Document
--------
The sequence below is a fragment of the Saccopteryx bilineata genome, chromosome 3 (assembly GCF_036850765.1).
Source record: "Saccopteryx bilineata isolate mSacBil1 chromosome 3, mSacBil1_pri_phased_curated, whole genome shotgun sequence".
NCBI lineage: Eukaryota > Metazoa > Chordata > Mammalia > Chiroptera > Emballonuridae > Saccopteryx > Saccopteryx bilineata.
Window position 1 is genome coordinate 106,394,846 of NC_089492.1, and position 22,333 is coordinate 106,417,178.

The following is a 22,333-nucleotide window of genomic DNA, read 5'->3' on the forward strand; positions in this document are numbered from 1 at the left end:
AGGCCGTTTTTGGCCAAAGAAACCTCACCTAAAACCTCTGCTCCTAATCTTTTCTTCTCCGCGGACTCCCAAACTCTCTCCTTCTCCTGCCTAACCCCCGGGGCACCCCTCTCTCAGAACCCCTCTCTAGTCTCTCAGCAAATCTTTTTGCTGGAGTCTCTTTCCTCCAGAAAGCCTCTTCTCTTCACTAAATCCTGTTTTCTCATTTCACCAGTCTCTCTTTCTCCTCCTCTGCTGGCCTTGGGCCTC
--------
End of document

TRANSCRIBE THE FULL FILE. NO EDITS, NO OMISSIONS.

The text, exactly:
The sequence below is a fragment of the Saccopteryx bilineata genome, chromosome 3 (assembly GCF_036850765.1).
Source record: "Saccopteryx bilineata isolate mSacBil1 chromosome 3, mSacBil1_pri_phased_curated, whole genome shotgun sequence".
NCBI lineage: Eukaryota > Metazoa > Chordata > Mammalia > Chiroptera > Emballonuridae > Saccopteryx > Saccopteryx bilineata.
Window position 1 is genome coordinate 106,394,846 of NC_089492.1, and position 22,333 is coordinate 106,417,178.

The following is a 22,333-nucleotide window of genomic DNA, read 5'->3' on the forward strand; positions in this document are numbered from 1 at the left end:
AGGCCGTTTTTGGCCAAAGAAACCTCACCTAAAACCTCTGCTCCTAATCTTTTCTTCTCCGCGGACTCCCAAACTCTCTCCTTCTCCTGCCTAACCCCCGGGGCACCCCTCTCTCAGAACCCCTCTCTAGTCTCTCAGCAAATCTTTTTGCTGGAGTCTCTTTCCTCCAGAAAGCCTCTTCTCTTCACTAAATCCTGTTTTCTCATTTCACCAGTCTCTCTTTCTCCTCCTCTGCTGGCCTTGGGCCTC